JUNE 6 — Having recently returned from a vacation to Thailand, I feel compelled to share my observations on the efficacy of tobacco display bans and their potential implications for Malaysia.

As a Malaysian traveller, I was intrigued by Thailand’s efforts to restrict the display of tobacco products in retail stores, but my experiences during my visit have left me questioning the effectiveness of such measures.

Despite the implementation of a tobacco display ban in Thailand, it was evident that smoking remains prevalent. The local Thais, especially men, would just purchase their cigarettes from 7-Eleven outlets and smoke outside the convenience stores. It is as though the display ban ruling did not exist!

This observation raises doubts about the effectiveness of display bans in deterring smoking initiation and reducing tobacco consumption, as intended.

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Reflecting on the situation in Malaysia, where discussions about implementing similar measures have arisen, it is essential to consider the unique challenges and dynamics of our own context.

Unlike Thailand, Malaysia grapples with a significant illicit cigarette trade, which not only undermines government revenue but also complicates efforts to regulate tobacco sales effectively.

Furthermore, the emergence of vape shops across Malaysia adds another layer of complexity to the tobacco control landscape. These alternative nicotine delivery systems present new challenges and necessitate a re-evaluation of traditional tobacco control strategies.

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As a concerned citizen, I urge policymakers in Malaysia to learn from the experiences of other countries, such as Thailand, and to also recognise the limitations of a one-size-fits-all approach to tobacco control. Rather than solely relying on restrictive measures like tobacco display bans, a comprehensive approach that addresses the root causes of smoking behaviour is needed.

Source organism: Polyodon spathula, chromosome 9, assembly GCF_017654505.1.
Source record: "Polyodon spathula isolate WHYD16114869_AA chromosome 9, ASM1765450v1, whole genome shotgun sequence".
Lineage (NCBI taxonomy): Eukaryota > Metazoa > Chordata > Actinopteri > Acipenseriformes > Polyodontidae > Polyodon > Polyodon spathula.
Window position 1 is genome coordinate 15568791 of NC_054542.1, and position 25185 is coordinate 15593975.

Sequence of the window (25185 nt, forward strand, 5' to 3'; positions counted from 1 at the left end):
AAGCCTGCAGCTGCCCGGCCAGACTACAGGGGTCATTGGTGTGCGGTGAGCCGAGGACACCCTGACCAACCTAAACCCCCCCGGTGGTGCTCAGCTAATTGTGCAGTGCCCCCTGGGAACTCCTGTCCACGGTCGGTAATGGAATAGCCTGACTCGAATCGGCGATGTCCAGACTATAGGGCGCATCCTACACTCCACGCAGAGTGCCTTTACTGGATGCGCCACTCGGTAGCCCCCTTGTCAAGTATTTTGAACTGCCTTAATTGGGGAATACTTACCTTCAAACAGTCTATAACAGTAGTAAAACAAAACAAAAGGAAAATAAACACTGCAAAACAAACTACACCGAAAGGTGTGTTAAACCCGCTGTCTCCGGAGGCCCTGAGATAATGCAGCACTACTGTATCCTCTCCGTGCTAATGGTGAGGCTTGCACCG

This approach should encompass initiatives such as robust enforcement of existing regulations, targeted public health campaigns, and support for smoking cessation programmes.

Rather than solely relying on restrictive measures like tobacco display bans, a comprehensive approach that addresses the root causes of smoking behaviour is needed. — Picture by Farhan Najib
Rather than solely relying on restrictive measures like tobacco display bans, a comprehensive approach that addresses the root causes of smoking behaviour is needed. — Picture by Farhan Najib

By taking a holistic and evidence-based approach to tobacco control, we can better address the complex challenges posed by smoking and nicotine consumption in Malaysia.

* This is the personal opinion of the writer or publication and does not necessarily represent the views of Malay Mail.